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Victorian Escapee Arrested - Giant Hog Weed Under Control

4th July 2012

Photograph of Victorian Escapee Arrested - Giant Hog Weed Under Control

Giant Hogweed is an impressive plant from the Caucasus region of far eastern Europe which can grow up to 12 feet tall and can have a flower head up to a foot across. These impressive statistics made it a plant that was sought after for Victorian estate gardens. In the Highlands it is thought that the climate has limited the plant's spread from Victorian gardens and it is only found in a few places and, apart from the River Nairn, it does not cover a substantial area. But with our climate warming this could create the right conditions for further expansion of the Giant Hogweed along the rivers in Highland.

To stop this happening and to get this species under control work was started on the Balnagown River by the Cromarty Firth Fishery Trust and on the Auldearn Burn by the landowners there to control the plant. However this work stopped by 2009 so The Highland Council decided to identify the main areas of Giant Hogweed not under active control and secure funding to coordinate control.

A three-year grant was secured from SNH with match funding from the council to coordinate control of the Giant Hogweed on the Auldearn Burn and around Munlochy. A local land agent, Bowlts, was paid to contact all the owners and arrange access for a single contractor to spray all the sites in Spring. Each landowner payed for the spraying required on their ground.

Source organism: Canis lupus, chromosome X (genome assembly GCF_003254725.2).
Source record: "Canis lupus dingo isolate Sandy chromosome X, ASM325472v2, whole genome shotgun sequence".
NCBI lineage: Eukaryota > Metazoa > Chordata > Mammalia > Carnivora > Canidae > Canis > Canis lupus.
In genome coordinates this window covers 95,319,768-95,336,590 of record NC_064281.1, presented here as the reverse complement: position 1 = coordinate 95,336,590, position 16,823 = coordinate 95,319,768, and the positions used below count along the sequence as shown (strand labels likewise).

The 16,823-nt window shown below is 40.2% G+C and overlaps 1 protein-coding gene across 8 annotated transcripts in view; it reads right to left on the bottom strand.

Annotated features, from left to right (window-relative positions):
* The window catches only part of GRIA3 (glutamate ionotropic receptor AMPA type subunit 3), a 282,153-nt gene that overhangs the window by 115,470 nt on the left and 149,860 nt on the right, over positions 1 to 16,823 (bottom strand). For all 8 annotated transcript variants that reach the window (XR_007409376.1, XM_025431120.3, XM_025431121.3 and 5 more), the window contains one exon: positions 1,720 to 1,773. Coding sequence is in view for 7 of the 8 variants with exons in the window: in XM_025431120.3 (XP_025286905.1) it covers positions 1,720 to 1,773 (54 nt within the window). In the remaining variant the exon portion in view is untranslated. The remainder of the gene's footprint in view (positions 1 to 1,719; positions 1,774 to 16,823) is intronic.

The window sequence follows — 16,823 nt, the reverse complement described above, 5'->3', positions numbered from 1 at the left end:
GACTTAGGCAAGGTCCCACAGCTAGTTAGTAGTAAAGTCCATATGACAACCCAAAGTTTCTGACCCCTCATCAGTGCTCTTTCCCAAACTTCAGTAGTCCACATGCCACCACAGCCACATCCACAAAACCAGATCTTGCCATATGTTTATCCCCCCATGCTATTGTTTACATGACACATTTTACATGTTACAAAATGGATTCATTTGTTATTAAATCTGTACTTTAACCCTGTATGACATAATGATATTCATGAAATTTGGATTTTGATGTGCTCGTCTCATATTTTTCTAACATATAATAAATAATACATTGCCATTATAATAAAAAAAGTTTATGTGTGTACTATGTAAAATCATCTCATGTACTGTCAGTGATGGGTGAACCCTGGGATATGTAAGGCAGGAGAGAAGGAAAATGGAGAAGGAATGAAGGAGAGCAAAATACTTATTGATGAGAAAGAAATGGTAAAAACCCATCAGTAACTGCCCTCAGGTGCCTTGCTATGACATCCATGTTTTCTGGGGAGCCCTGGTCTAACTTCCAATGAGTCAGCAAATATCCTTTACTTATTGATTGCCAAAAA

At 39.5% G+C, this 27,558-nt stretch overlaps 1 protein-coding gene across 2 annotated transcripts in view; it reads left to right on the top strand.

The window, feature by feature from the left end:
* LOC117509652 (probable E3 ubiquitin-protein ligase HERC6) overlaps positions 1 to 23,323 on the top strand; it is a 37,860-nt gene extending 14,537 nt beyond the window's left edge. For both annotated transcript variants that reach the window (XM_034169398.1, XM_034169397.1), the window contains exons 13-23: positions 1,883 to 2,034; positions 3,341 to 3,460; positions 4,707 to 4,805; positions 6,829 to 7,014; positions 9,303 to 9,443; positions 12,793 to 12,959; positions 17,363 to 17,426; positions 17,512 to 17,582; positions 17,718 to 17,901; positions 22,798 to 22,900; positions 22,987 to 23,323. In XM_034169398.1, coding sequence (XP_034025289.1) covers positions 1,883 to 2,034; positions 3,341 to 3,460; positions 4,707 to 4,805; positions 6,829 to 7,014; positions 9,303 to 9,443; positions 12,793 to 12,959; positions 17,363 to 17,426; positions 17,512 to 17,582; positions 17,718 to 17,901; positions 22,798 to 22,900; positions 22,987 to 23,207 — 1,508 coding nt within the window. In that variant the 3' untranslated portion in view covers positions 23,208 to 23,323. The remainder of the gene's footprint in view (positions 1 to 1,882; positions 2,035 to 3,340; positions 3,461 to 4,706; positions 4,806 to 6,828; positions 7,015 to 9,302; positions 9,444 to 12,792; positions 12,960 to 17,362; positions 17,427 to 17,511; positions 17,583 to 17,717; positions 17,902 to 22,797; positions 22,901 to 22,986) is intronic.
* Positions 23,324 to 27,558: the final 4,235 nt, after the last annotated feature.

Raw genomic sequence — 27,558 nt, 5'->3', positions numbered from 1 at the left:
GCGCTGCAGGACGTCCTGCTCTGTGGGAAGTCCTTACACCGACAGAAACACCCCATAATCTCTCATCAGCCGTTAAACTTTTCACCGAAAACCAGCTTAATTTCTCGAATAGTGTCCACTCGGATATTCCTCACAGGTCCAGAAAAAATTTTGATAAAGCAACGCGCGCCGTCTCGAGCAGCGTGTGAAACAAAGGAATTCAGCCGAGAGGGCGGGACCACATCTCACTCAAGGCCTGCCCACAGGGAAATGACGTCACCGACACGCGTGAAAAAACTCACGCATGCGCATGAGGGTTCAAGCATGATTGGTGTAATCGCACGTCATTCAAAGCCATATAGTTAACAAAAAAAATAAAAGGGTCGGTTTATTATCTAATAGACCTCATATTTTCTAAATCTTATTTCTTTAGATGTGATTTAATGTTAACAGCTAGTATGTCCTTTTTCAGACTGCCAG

At Munlochy, within just one year of spraying, there has been a noticeable difference in the cover of Giant Hogweed. At Auldearn the cover has reduced significantly since 2006 but there are still a few plants springing up due to the large seedbed and the fact the seeds can stay dormant for over 5 years, but it is very much under control.

In 2011 the Inverness Non-Native Plants Project started, partially funded by the Landfill Communities Fund, this is tackling species such as Himalayan Balsam and Giant Hogweed in the Inverness area. In 2012 coordinated control works started on the River Nairn by The Findhorn, Nairn and Lossie Fishery Trust and the riparian landowners.

In 2012 a further 4 years of funding of Giant Hogweed Control coordination was secured from SNH with match funding from Highland Council. This will continue the work underway in Auldearn and Munlochy. This is a long term project but by acting now, a great deal of money will be saved both in terms of control costs and also reducing any income lost due to this plants impact on local businesses.

Photo from Wikipedia
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